The amount of stolen cryptocurrency in just six months of this year is significantly larger than the amount stolen last year. The total amount of stolen cryptocurrency in the entirety of 2017 has almost tripled in just the first half of 2018 so far.
US cybersecurity firm CipherTrace reveals that a staggering $761 million worth was stolen from cryptocurrency exchanges in just six months into the year. The amount is a far cry compared with last year’s $266 million worth of stolen cryptocurrency. The cybersecurity firm predicts that the situation could get worse within the year as they estimate the amount to rise to $1.5 billion.
Taking Steps Against Cybercrime
CipherTrace CEO Dave Jevans reveals that the recent cyberattacks and the rising cryptocurrency thefts have already caught the attention of authorities and global regulators. In an interview with Reuters, Jevans expresses his concerns over the recent cryptocurrency thefts, saying:
“Stolen cryptocurrencies are three times bigger this year than last year so the trend is obviously not our friend here.”
Jevans says that international authorities are already in talks about finding a solution to the concerning rise of cybercrime.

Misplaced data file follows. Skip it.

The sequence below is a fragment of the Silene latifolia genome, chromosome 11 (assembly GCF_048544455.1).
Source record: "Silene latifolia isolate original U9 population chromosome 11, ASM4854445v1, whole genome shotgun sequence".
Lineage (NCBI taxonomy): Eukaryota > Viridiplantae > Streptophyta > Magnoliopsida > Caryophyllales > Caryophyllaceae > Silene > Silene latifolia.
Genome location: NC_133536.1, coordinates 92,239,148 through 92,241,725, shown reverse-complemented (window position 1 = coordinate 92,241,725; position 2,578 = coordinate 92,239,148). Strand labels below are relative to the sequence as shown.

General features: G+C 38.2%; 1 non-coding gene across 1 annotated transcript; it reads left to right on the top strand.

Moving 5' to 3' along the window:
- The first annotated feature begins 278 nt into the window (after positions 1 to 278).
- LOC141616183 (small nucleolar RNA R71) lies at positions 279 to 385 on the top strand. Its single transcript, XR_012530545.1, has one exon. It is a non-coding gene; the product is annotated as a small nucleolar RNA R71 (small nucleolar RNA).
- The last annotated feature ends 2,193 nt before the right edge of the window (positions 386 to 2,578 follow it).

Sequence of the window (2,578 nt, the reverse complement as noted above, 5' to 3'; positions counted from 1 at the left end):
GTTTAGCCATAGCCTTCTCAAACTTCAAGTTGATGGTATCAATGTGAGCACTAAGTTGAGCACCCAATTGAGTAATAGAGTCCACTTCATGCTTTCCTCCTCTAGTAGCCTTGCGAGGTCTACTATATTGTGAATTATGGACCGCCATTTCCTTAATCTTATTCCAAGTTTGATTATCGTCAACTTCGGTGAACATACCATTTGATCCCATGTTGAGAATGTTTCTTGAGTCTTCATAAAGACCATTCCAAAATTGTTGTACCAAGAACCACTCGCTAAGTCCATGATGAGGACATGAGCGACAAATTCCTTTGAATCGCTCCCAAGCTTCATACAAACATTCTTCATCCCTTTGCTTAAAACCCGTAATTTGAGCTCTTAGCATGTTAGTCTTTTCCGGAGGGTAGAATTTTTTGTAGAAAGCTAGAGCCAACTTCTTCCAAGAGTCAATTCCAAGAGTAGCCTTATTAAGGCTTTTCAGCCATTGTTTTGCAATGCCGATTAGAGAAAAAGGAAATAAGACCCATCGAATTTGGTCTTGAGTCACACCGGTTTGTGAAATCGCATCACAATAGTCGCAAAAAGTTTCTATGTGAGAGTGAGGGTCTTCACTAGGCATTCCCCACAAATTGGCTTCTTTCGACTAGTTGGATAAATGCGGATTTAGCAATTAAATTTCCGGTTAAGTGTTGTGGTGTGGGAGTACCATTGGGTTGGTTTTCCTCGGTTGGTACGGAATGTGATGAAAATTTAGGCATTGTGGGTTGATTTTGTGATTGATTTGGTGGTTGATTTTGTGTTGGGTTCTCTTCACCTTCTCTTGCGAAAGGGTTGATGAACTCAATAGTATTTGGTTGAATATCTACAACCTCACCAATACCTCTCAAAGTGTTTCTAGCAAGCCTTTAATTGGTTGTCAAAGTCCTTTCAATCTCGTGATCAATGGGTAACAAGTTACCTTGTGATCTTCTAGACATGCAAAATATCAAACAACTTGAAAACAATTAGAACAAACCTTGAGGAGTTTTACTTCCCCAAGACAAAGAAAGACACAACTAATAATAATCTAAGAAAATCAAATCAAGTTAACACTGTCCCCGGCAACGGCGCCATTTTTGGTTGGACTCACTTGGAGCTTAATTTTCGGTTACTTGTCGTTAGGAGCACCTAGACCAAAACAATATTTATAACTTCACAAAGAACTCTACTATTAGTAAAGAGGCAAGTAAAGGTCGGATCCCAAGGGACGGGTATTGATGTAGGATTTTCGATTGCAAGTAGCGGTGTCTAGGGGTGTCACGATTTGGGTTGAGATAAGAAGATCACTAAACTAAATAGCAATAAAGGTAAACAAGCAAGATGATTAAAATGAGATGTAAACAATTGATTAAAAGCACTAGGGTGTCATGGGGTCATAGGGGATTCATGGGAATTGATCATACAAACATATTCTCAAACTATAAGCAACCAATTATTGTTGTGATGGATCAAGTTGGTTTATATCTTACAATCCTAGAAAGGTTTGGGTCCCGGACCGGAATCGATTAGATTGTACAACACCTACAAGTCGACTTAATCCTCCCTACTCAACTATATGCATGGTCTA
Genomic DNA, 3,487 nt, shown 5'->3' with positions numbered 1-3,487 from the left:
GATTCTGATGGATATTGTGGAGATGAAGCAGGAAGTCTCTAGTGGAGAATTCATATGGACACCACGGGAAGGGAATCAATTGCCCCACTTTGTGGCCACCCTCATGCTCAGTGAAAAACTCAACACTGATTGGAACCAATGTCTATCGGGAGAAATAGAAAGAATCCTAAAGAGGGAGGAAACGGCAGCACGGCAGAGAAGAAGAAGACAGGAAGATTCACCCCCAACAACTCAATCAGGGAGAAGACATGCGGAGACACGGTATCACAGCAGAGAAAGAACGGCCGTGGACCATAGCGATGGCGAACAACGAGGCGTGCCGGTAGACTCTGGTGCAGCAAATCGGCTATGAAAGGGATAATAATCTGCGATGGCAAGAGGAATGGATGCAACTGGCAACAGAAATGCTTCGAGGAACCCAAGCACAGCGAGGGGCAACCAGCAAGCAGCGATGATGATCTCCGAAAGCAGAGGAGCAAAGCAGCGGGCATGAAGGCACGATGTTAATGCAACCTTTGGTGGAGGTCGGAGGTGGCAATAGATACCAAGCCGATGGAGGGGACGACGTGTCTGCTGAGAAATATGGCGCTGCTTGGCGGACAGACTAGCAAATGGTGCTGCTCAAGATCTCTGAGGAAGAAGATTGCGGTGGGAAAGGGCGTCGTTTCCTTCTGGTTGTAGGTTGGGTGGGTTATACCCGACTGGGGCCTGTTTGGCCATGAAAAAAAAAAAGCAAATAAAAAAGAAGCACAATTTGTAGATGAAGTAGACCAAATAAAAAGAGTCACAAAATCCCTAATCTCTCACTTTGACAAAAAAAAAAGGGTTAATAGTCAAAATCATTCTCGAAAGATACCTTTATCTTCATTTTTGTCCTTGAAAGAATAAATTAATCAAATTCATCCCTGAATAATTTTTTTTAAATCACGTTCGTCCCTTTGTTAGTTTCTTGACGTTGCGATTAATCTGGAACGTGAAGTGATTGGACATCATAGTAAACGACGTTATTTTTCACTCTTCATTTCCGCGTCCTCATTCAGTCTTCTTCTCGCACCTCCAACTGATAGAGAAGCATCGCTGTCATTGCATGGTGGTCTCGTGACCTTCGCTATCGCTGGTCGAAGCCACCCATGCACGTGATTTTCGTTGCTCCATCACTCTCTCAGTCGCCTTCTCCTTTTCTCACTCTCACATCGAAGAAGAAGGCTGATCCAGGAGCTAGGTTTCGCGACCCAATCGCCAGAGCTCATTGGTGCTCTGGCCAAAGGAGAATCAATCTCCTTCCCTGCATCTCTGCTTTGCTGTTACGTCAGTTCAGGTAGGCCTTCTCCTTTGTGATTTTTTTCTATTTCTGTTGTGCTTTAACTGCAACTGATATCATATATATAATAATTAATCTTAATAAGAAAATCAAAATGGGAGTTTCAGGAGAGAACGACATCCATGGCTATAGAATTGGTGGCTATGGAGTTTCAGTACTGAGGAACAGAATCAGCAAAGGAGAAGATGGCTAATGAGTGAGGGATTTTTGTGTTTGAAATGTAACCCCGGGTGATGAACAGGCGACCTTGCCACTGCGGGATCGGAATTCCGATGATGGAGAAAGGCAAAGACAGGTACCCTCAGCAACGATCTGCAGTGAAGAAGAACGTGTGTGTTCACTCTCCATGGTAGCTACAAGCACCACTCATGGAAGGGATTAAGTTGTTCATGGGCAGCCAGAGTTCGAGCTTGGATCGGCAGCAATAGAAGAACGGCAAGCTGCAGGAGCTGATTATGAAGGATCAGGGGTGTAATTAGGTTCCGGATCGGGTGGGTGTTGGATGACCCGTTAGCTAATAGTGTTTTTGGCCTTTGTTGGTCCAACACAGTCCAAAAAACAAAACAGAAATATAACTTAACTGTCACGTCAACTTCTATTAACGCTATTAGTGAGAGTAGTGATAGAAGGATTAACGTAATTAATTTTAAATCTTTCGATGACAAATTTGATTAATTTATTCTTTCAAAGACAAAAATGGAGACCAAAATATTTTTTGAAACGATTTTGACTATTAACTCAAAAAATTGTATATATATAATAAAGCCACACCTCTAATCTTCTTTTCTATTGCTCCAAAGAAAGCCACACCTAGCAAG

“Now we are seeing the big guys coming together asking for cryptocurrency anti-money laundering regulation – it is inevitable, it will be unified, and it will be global.”
While global regulators seek ways to prevent future losses, the damage that cybercrime left is already done. The recent cryptocurrency exchange theft in South Korea cost Bithumb $32 million. Jevans points out that cases of cryptocurrency money laundering have tripled since stolen crypto are often laundered by criminals, which helps mask their real identities to avoid arrest.
Solving the Global Problem
Countries have varying stances on cryptocurrency as some have banned them or have stricter regulations against them, while others have a more lenient approach toward them. However, this does not change the fact that the problem of cryptocurrency theft and cybercrime affects investors on a global scale. According to an earlier report by CNBC, cryptocurrency regulation still lacks a governing body, and its legal state is pretty much fragmented as it varies from country to country.
India and China are tightening up their laws against cryptocurrency exchange, while countries like Singapore and Switzerland are taking a more lenient stance. Italy’s central bank leader states that while cryptocurrencies certainly pose risks, they still shouldn’t be banned. On the other hand, International Monetary Fund Managing Director Christine Lagarde argues that cryptocurrency has a tendency of becoming a vehicle for money laundering.